Trade defaults rise due to COVID-19 but overall performance not significantly out of line with longer-term range

17 June 2021

ICC – along with partners Boston Consulting Group and Global Credit Data – has published interim findings from its Trade Register on the performance of short-term trade and supply chain finance assets from 2019 and 2020.

Preliminary analysis of the data for these assets has identified an increase in defaults across most trade finance products in 2020, which is likely at least in part attributable to the effects of the COVID-19 pandemic on economic activity – and related shifts in demand and supply.

However, whilst 2020 default rates are higher than recent years, they are not significantly out of line with the average default rates reported by the Trade Register over the 14-year period for which data has been collected.

The factors behind the performance of trade assets in 2020 will be explored in detail by this year’s ICC Trade Register report, including an analysis of the likely “cushioning” impact of government economic support – such as, emergency state-backed lending.

At product level, a number of initial trends have been identified:

  • Import L/Cs: an observed increase in 2020 default rates appears skewed towards small and medium enterprises (“SMEs”). Obligor-weighted default rates overall rose by 40-50% versus the prior year – compared to more modest rises for transaction- and exposure-weighted default rates.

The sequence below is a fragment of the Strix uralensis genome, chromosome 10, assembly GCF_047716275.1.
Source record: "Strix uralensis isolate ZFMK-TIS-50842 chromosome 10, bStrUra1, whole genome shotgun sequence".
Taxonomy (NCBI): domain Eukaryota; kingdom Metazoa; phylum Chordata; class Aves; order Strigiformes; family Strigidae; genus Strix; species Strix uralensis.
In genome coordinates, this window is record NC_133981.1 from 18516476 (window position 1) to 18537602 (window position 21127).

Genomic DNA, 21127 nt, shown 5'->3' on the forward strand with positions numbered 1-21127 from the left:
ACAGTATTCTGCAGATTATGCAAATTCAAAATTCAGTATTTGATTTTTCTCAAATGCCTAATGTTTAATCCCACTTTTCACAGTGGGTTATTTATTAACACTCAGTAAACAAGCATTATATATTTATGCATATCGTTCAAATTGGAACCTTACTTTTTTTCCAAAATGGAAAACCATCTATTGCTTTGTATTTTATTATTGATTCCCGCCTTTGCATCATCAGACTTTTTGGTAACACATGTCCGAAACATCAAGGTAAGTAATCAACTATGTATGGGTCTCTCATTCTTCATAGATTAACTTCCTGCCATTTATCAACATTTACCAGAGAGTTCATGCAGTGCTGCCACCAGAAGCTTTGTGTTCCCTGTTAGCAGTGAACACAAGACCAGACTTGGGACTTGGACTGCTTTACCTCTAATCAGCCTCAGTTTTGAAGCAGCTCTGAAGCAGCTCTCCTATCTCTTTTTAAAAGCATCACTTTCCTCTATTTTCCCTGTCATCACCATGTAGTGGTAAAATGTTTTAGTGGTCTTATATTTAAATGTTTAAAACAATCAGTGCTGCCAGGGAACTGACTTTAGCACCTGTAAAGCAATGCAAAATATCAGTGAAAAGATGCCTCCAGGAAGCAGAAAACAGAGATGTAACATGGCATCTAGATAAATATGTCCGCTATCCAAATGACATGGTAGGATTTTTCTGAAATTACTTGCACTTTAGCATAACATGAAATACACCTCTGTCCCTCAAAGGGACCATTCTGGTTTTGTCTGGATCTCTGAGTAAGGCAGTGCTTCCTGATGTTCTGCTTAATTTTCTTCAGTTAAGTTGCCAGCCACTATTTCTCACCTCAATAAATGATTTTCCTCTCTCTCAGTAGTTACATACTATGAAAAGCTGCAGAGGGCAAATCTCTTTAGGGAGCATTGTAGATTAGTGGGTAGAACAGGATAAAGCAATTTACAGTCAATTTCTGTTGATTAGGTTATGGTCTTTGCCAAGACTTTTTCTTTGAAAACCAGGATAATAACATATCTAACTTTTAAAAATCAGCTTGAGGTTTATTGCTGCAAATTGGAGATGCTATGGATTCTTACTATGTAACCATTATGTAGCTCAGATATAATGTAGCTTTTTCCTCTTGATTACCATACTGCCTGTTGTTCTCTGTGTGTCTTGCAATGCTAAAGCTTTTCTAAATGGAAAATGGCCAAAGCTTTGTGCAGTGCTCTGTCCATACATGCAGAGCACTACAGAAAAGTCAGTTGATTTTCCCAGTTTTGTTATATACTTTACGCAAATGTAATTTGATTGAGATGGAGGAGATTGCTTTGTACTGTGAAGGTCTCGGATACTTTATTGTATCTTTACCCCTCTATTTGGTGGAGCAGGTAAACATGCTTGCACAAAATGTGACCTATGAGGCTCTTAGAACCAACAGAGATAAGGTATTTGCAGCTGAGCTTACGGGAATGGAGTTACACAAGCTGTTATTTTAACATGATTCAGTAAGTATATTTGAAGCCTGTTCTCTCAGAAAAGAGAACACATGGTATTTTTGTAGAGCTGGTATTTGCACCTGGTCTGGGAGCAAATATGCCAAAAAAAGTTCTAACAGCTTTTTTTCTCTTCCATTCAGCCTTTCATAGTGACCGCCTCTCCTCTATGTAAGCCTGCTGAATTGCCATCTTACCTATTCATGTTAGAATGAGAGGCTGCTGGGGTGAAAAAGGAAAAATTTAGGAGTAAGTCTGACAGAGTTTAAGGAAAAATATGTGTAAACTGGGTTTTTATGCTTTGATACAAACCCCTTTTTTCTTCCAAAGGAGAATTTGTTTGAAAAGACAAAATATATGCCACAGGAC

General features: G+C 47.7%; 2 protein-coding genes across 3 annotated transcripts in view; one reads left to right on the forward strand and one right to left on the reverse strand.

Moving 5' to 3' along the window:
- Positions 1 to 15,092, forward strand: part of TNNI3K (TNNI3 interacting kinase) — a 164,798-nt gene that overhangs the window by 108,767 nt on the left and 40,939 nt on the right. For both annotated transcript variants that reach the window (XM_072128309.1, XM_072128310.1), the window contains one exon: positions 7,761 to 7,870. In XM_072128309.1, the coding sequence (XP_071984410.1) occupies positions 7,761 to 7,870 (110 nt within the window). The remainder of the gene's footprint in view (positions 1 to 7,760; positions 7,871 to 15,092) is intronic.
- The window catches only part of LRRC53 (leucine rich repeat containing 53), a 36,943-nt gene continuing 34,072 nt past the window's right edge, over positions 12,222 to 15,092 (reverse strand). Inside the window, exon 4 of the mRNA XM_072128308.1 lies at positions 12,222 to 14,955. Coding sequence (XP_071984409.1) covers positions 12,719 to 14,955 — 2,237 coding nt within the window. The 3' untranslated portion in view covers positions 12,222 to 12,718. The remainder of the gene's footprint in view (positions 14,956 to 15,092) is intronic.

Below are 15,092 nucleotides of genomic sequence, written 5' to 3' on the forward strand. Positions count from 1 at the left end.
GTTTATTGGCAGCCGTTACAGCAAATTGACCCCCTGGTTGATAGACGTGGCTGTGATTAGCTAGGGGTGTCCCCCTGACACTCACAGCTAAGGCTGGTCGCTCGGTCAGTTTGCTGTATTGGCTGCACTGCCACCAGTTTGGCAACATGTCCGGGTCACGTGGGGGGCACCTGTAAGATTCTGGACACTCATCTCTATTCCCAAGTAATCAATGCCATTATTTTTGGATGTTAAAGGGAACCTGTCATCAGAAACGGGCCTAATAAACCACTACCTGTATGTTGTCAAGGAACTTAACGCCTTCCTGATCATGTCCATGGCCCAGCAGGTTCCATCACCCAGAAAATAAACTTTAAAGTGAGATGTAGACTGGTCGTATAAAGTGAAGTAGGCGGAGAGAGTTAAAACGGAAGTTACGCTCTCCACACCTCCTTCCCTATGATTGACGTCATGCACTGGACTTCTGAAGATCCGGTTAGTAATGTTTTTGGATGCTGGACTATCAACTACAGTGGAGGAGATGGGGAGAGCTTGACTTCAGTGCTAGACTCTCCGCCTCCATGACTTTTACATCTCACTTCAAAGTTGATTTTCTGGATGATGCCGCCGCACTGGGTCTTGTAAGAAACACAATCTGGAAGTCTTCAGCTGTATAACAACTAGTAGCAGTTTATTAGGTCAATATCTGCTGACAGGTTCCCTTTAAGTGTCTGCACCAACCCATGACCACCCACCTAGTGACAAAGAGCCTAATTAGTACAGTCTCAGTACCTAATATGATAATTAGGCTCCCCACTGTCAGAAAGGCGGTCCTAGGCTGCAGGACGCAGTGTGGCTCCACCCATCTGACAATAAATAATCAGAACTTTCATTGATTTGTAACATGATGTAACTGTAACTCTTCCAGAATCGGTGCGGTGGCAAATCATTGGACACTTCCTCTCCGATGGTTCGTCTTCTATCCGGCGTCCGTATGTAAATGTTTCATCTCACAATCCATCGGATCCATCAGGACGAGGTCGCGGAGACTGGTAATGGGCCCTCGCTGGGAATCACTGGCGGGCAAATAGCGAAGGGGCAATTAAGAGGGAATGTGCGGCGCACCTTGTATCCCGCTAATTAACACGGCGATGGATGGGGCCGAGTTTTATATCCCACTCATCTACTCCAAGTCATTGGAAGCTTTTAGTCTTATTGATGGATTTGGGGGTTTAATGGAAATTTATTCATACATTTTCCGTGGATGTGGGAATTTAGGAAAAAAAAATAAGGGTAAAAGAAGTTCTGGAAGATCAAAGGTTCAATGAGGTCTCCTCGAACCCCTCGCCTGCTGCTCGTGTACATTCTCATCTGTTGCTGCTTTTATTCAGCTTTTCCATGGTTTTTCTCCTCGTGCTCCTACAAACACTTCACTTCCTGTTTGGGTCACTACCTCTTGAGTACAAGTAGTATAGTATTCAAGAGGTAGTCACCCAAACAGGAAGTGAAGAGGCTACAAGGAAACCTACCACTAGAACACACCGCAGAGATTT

• Export L/Cs: an increase in default rates is observed against prior years across all methodologies, likely influenced by one-off idiosyncratic defaults. Nevertheless, overall default rates for Export L/Cs continue to remain very low relative to other trade finance products.
  • Loans for Import / Export: it appears that increases in default rates were driven primarily by two or three large corporate exposures with a number of transactions across a cross-section of banks reporting data to the ICC Trade Register.
  • Performance Guarantees: default rates appear relatively flat, potentially influenced in part by contracting parties extending tenors due to the unprecedented nature of the crisis.
  • Supply Chain Finance: it appears that default rates have risen, driven primarily by an increase in smaller entity defaults across several regions, and potentially also the result of improved data coverage of Supply Chain Finance (SCF) exposures in the ICC Trade Register over time

Meanwhile, 2019 presented a more mixed picture, with the moderate increases across the portfolio vs. prior years likely driven by SME defaults – potentially indicating an emerging downturn in the economic cycle prior to the pandemic.

ICC has noted that these headline findings are based on an initial analysis of a partial data set – and, as such, should be treated with a degree of caution. ICC, BCG, and GCD teams are in the process of finalising and validating data submissions from member banks, with a view to publishing the final ICC Trade Register report in early September 2021.

2021-07-21T21:29:07+02:00